September 11 2023
Employer News

Staying resilient

Staying resilient - super tips

Not everyone finds it easy to talk about their mental health.

After what’s been a tough couple of years, rather than focusing on the negatives, we’re taking a positive approach by sharing ways in which people can make simple changes to their everyday lives to improve their mental and physical wellbeing. We’ve partnered with our insurance partner TAL, to present a range of interesting and informative content from leading Australian mental experts.

What is resilience?

Resilience is the ability to positively respond to adversity. It’s about having the mindset to bounce back and have perspective about trying again and achieving your goals.

It’s well researched that our experiences and environment have the potential to shape the neural pathways in the brain. Our brain has an amazing capacity to change and adapt. This is referred to as neuroplasticity.

One of the most important needs of the developing brain is safety. When we feel safe and secure in our environment, we can think clearly and problem-solve effectively. If we feel unsafe, our brain is likely to detect potential threats and prepare us for a fight or-flight response.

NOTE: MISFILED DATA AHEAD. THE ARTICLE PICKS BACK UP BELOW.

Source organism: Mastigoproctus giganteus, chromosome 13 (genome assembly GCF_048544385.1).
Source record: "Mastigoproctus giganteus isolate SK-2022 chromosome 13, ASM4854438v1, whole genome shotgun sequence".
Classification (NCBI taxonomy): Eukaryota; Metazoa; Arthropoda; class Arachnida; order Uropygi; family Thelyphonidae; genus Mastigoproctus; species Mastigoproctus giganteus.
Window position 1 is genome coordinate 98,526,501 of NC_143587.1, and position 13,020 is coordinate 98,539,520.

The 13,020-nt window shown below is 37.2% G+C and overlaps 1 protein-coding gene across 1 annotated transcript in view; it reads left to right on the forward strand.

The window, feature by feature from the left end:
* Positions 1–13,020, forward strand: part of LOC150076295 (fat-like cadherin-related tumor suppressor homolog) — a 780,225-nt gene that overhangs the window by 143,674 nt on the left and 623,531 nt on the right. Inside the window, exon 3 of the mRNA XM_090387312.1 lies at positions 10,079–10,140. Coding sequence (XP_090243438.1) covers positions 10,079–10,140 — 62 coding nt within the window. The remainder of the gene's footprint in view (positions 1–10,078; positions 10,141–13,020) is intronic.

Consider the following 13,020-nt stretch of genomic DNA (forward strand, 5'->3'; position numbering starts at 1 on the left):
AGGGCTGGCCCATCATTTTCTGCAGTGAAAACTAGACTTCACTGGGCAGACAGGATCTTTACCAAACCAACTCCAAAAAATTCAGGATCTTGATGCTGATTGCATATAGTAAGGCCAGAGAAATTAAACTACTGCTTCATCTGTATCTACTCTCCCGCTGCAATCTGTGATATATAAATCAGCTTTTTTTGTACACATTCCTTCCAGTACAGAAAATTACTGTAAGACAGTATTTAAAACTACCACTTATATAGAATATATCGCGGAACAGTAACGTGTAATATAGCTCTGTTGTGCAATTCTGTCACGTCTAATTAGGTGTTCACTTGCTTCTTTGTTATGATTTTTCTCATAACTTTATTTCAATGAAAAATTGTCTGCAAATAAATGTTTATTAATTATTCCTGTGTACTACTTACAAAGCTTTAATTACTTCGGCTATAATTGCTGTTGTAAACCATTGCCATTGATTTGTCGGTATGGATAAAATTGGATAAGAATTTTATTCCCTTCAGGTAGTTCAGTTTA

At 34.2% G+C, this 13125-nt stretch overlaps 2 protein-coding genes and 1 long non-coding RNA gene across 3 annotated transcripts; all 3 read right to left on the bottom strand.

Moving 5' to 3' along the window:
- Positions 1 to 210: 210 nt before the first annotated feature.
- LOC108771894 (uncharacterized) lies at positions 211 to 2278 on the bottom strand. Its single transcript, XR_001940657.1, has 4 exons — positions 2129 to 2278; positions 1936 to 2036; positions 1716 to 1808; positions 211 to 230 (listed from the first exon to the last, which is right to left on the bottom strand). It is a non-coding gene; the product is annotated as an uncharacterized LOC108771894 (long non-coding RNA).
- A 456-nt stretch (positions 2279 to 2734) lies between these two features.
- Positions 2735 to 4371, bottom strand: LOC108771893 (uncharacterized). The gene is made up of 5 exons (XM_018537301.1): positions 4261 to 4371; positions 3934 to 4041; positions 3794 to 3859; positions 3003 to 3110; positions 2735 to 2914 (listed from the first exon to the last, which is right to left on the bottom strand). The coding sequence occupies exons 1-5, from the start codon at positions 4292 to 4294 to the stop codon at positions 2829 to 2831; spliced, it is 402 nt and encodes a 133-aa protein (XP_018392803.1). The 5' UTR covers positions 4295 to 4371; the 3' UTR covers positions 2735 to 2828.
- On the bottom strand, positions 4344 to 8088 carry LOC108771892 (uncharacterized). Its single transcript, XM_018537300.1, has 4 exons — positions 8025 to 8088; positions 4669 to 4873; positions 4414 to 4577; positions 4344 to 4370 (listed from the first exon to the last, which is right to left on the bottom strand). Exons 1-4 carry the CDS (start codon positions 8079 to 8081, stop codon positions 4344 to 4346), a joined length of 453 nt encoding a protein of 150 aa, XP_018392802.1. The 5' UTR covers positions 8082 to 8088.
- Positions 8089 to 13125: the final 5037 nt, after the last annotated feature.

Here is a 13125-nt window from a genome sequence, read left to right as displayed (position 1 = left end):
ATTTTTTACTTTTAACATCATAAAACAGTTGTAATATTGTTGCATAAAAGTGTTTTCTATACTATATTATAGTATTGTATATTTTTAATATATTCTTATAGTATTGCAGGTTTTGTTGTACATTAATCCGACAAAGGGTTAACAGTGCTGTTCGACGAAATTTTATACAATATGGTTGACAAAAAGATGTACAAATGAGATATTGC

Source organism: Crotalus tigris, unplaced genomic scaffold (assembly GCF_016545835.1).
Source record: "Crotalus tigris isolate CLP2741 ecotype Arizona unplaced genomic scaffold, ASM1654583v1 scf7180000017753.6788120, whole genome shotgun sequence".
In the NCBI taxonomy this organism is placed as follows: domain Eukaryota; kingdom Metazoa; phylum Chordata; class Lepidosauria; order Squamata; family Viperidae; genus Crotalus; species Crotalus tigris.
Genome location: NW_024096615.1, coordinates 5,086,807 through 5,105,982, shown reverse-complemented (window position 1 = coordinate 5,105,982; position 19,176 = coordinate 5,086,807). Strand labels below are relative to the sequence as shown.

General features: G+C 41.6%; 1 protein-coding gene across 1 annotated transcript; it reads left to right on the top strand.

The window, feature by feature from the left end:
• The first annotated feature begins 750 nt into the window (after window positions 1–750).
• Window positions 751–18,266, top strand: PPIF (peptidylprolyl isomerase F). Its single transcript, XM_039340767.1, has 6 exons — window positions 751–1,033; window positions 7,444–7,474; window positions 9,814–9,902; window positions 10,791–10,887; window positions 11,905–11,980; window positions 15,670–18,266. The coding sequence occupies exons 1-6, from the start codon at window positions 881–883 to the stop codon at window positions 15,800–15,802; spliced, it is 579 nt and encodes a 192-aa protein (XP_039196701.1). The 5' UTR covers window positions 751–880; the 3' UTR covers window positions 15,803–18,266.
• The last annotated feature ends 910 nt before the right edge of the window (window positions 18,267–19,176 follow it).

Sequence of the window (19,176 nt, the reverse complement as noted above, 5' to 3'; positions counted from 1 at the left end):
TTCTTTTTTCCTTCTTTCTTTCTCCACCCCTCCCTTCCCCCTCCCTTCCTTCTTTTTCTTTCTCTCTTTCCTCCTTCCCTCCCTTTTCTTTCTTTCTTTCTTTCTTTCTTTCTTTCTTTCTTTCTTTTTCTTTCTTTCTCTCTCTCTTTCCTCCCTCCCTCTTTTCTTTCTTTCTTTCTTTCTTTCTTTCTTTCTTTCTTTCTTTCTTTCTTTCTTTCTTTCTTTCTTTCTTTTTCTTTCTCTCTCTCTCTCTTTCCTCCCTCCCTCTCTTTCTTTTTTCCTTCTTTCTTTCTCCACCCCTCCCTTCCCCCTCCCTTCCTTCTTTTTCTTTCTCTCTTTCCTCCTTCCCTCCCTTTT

Resilience and stress 

When we’re faced with prolonged periods of stress, the brain may adapt to the unsafe environment by responding with fear-based emotions. Our stress response means we may have increased levels of adrenaline and cortisol running through the body. The result could be an overly anxious brain.

Our brain responds to everyday stressors such as traffic, work demands, deadlines and conflict at work, as well as pressures at home. These stressors may be perceived as potential threat which triggers the fight-or-flight response in the brain.

But it’s not all bad news. The brain can adapt to modern day stress. With knowledge, self-awareness and practice, we train the brain to stay calm and override the stress response. Here are some areas you can focus on to help override the stress response and build resilience:

Physical welness

  • Eat well and keep a balanced diet;
  • Maintain good sleep habits;
  • Keep active: go for a walk or make time to do some stretches.

Nurturing relationships

  • Stay connected by networking, seeking support and supporting others;
  • Develop empathy: listen and respond to others;
  • Give back through volunteering, charity or spirituality.

Emotional regulation

  • Practice self-care: be mindful and manage your emotions;
  • Stay positive: develop and promote optimism;
  • Adopt a growth mindset: consider adversity a learning opportunity.

We hope these tips help you create a greater sense of ease within yourself and for your loved ones. Your mental health is vital to your overall wellbeing and there are always more actions and behaviours you can learn to safeguard it, especially during times of uncertainty.

Want to learn more?

Important information: This document is prepared jointly by TAL Services Limited ABN 60 076 105 130 and Ingeus Australia Pty Ltd trading as Assure Programs ABN 87 152 509 370 (Assure). The information contained in this brochure is provided by Assure.